Thai–Laotian Border War (1987–1988)

This was a small conflict over mountainous territory including three disputed villages on the border between Sainyabuli Province in Laos and Phitsanulok Province in Thailand, whose ownership had been left unclear by the map drawn by the French some 80 years earlier. Caused by then-Army commander Chavalit Yongchaiydht against the wishes of the government, the war ended with a Lao virtual surrender and return to status quo ante bellum. The two nations suffered combined casualties of about 1,000.[31]

East Timor (1999–2002)

After the East Timor crisis, Thailand, with 28 other nations, provided troops for the International Force for East Timor or INTERFET. Thailand also provided the force commander, Lieutenant General Winai Phattiyakul.[9] The force was based in Dili and lasted from 25 October 1999 to 20 May 2002.

Thai and US military training together during Cobra Gold 2001.

Iraq War (2003–2004)

After the successful US invasion of Iraq, Thailand contributed 423 non-combat troops in August 2003 to nation building and medical assistance in post-Saddam Iraq.[32] Troops of the Royal Thai Army were attacked in the 2003 Karbala bombings, which killed two soldiers and wounded five others.[33] However, the Thai mission in Iraq was considered successful, and Thailand withdrew its forces in August 2004. The mission is considered the main reason the United States decided to designate Thailand as a major non-NATO ally in 2003.[10]

Southern insurgency (2004–ongoing)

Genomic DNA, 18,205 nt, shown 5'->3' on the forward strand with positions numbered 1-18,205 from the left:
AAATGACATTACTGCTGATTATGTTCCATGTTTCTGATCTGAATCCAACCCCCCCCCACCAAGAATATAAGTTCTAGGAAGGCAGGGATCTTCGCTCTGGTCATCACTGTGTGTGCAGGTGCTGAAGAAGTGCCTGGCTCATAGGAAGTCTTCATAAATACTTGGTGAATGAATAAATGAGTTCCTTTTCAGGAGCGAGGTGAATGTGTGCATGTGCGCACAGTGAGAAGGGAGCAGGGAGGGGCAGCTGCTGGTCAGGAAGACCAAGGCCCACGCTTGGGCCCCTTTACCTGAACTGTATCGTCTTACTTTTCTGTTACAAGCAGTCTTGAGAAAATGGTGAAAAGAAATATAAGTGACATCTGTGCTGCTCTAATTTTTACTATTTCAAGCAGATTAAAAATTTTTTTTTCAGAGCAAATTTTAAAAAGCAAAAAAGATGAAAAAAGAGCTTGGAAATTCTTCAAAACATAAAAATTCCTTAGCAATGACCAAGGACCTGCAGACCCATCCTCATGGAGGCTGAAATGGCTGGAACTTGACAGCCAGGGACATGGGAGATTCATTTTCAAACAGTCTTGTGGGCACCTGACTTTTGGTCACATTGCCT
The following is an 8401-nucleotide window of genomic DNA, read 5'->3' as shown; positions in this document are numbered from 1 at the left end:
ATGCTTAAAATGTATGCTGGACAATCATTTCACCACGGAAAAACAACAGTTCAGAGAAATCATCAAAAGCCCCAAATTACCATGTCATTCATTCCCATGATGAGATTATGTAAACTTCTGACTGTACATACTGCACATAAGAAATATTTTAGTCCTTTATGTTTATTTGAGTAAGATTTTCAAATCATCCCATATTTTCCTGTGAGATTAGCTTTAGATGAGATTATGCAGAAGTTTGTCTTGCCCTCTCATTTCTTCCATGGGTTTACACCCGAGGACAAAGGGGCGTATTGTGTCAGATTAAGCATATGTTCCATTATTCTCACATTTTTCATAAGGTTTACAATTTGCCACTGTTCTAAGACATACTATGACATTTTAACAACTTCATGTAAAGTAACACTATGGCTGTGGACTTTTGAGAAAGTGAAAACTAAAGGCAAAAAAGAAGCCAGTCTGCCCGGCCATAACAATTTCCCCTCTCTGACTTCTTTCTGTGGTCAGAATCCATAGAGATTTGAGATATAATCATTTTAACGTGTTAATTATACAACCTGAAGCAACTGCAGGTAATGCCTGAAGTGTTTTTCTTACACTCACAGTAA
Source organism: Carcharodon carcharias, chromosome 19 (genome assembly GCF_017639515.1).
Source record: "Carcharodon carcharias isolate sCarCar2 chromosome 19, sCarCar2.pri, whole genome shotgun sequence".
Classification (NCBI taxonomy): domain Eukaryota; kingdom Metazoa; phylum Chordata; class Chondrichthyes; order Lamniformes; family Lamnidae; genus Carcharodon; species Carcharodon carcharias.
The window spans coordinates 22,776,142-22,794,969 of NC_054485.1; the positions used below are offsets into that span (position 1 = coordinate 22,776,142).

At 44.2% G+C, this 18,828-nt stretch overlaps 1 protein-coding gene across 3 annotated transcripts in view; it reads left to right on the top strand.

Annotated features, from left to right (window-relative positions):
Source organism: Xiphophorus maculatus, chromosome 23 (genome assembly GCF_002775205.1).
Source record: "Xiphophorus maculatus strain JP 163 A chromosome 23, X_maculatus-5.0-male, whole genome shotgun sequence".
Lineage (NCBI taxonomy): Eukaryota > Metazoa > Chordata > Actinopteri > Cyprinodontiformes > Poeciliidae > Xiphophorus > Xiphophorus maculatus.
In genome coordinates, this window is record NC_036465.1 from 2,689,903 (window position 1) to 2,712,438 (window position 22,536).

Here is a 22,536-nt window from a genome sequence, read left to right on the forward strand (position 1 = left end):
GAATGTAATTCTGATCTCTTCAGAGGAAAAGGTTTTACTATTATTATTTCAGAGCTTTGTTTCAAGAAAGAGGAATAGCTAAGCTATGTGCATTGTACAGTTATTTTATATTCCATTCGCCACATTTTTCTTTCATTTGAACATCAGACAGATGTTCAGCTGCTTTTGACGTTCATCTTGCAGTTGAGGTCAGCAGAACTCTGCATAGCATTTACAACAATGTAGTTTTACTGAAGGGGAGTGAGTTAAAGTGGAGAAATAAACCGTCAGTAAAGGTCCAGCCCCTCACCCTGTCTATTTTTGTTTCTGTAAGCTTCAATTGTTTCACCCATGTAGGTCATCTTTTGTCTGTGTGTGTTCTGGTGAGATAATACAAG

The ongoing southern insurgency began long before 2004, waged by the ethnic Malays and Islamic rebels in the three southern provinces of Yala, Pattani, and Narathiwat, but it had always been small scale. The insurgency intensified in 2004, when terrorist attacks were extended to ethnic Thai civilians in the provinces.[34] The Royal Thai Armed Forces in turn responded with strong armed tactics.[35] By the end of 2012 the conflict had claimed 3,380 lives, including 2,316 civilians, 372 soldiers, 278 police, 250 suspected insurgents, 157 education officials, and seven Buddhist monks.[36]

Current developments

Thai and US Army Soldiers practice tactical manoeuvres during exercise Cobra Gold 2006 in Lop Buri.

Thai military deputized as police

On 29 March 2016, in a move that the Bangkok Post said will "...will inflict serious and long-term damage...", the NCPO, under a Section 44 order (NCPO Order 13/2559) signed by junta chief Prayut Chan-o-cha, granted to commissioned officers of the Royal Thai Armed Forces broad police powers to suppress and arrest anyone they suspect of criminal activity without a warrant and detain them secretly at almost any location without charge for up to seven days. Bank accounts can be frozen, and documents and property can be seized. Travel can be banned. Automatic immunity for military personnel has been built into the order, and there is no independent oversight or recourse in the event of abuse. The order came into immediate effect. The net result is that the military will have more power than the police and less oversight.[38]

The government has stated that the purpose of this order is to enable military officers to render their assistance in an effort to "...suppress organized crimes such as extortion, human trafficking, child and labor abuses, gambling, prostitution, illegal tour guide services, price collusion, and firearms. It neither aims to stifle nor intimidate dissenting voices. Defendants in such cases will go through normal judicial process, with police as the main investigator...trial[s] will be conducted in civilian courts, not military ones. Moreover, this order does not deprive the right of the defendants to file complaints against military officers who have abused their power."[39]

The NCPO said that the reason for its latest order is that there are simply not enough police, in spite of the fact that there are about 230,000 officers in the Royal Thai Police force. They make up about 17 percent of all non-military public servants. This amounts to 344 cops for every for every 100,000 persons in Thailand, more than twice the ratio in Myanmar and the Philippines, one and a half times that of Japan and Indonesia, and roughly the same proportion as the United States.[40]